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Indonesians mourn relatives lost in quake

Reuters Photo

Indonesians who survived from the deadly earthquake and tsunami in Sulawesi Island, Indonesia cannot forget their lost relatives.

"We couldn't find my father after the tsunami and we started looking. Unfortunately, we were able to reach my father's dead body. My mother, brother and children are alive but I lost my dear father," region's Silae district resident Kurnia Arifin said.

Last month, a 7.4-magnitude earthquake struck Sulawesi Island, which triggered a tsunami in the cities of Donggala and Palu that towered up to 10 feet (3 meters) high.

The death toll reached 2,088 on Friday.

Another disaster victim, Surti Citra noted that the earthquake was very severe and that they had to flee to safe places.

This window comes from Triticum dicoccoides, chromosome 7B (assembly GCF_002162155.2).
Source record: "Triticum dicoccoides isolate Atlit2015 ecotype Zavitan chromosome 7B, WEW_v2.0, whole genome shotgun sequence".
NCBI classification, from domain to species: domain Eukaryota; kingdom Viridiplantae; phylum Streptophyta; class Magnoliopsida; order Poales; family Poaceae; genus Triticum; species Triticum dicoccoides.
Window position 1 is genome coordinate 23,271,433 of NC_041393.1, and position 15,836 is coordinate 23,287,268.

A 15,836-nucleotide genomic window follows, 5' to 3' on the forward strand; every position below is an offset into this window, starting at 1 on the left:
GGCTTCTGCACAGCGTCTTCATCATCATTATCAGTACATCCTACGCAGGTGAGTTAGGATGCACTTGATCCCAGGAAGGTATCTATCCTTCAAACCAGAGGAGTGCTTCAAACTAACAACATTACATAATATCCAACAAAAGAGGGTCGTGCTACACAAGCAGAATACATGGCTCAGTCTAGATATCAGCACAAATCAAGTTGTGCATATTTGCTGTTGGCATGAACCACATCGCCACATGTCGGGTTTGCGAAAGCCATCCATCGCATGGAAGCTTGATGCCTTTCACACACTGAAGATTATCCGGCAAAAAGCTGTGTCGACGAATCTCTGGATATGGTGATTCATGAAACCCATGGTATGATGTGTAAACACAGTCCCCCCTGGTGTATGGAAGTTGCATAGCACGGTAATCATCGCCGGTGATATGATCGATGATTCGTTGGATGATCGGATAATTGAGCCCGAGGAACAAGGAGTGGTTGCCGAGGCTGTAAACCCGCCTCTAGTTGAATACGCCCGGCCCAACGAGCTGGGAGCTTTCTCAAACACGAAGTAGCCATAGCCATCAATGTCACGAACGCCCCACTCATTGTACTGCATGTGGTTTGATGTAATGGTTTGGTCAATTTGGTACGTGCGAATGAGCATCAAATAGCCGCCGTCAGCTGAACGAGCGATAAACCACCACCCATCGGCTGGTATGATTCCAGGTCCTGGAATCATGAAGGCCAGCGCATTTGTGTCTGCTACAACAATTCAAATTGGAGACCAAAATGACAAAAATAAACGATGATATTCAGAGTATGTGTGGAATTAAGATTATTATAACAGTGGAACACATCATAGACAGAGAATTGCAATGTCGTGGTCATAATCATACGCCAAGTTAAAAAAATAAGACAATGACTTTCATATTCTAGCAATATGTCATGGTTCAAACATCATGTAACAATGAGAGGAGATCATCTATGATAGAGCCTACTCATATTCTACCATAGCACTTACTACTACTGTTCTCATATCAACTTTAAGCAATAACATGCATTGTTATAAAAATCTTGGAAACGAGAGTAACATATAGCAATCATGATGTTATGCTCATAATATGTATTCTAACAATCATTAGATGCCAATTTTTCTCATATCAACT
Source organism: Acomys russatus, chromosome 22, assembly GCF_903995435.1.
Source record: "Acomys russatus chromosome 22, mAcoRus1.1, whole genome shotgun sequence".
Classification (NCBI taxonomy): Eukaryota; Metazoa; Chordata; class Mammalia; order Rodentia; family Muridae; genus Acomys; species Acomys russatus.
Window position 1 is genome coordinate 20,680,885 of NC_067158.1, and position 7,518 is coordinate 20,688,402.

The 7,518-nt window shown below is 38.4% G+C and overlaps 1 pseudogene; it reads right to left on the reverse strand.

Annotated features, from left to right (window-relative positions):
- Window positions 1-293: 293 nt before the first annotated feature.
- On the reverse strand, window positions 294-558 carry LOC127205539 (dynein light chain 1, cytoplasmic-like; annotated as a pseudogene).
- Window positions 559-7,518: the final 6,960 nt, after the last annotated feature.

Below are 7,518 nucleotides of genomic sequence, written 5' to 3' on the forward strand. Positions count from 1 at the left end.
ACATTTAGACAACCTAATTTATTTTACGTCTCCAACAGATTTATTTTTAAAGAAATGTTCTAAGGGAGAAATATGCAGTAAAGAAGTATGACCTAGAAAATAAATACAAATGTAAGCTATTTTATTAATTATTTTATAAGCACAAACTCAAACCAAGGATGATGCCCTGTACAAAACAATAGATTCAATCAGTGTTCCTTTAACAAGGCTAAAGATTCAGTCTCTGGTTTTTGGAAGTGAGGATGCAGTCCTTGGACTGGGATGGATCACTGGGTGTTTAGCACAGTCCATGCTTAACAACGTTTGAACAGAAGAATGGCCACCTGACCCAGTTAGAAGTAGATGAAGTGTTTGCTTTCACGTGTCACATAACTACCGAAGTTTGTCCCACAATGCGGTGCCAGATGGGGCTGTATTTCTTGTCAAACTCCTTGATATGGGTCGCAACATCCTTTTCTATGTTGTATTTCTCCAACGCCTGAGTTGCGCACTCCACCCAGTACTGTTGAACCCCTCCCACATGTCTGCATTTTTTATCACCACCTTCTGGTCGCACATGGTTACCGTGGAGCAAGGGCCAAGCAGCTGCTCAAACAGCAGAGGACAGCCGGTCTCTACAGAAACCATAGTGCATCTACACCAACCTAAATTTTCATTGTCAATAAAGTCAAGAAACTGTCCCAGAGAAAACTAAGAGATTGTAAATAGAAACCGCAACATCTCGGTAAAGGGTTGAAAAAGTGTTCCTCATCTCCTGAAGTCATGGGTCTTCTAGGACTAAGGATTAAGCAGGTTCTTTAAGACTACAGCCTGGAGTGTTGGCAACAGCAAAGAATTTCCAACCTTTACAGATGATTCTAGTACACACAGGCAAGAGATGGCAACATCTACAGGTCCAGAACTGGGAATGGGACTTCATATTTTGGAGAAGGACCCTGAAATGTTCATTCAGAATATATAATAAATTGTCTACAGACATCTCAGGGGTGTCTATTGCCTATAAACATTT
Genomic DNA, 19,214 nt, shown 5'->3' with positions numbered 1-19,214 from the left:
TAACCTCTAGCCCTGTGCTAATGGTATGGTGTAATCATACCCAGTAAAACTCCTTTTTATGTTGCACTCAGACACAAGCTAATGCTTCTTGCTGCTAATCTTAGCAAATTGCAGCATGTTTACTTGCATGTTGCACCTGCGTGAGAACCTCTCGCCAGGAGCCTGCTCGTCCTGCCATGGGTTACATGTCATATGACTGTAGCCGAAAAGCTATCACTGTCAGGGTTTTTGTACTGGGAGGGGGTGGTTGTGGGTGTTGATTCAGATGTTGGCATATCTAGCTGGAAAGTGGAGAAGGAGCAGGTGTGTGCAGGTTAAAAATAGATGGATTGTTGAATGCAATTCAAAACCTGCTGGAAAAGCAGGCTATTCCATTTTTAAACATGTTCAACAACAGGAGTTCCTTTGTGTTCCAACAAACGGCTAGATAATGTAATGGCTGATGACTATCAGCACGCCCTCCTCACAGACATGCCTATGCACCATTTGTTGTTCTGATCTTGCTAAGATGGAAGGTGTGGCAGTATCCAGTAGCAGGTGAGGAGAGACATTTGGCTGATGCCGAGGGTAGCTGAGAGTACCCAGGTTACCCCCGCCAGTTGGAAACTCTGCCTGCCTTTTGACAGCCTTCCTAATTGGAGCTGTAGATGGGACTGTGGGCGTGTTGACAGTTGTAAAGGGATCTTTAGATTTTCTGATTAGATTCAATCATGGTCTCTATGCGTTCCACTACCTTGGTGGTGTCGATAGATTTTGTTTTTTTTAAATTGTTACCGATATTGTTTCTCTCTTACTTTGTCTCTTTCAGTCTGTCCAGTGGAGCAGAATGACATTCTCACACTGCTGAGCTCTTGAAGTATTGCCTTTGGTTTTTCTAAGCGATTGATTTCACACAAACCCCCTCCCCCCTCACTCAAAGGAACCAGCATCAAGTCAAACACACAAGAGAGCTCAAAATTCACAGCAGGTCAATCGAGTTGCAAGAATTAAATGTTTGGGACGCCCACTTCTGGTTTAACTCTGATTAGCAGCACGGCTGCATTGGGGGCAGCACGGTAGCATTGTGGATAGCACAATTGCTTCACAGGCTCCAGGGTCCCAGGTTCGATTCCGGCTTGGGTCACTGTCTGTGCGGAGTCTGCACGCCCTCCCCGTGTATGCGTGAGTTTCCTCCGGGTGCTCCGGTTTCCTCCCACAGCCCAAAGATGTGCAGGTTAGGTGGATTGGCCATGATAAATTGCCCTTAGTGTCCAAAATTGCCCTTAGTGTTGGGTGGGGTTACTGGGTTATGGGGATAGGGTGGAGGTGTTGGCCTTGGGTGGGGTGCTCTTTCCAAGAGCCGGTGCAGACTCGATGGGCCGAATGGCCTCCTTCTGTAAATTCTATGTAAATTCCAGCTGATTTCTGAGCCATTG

"After the earthquake and tsunami struck, we started to search for my aunt with the soldiers. After two days, we found my aunt's body. Then we took her to the mosque," Citra said.

The National Disaster Management Agency officials said the research and rescue missions halted as of Friday, but the state of emergency will continue until Oct. 26. The officials added that a total of 680 people are believed to be missing and the number of injured people receiving treatment in hospitals are up to 4,612.

Indonesia lies within the Pacific Ocean's 'Ring of Fire' where tectonic plates collide and cause frequent seismic and volcanic activity.

On Dec. 26, 2004, a magnitude 9.1 earthquake struck the eastern coast of Sumatra, triggering a tsunami that killed around 230,000 people as it tore along the coasts of Sri Lanka, India, Malaysia, Indonesia and Thailand.

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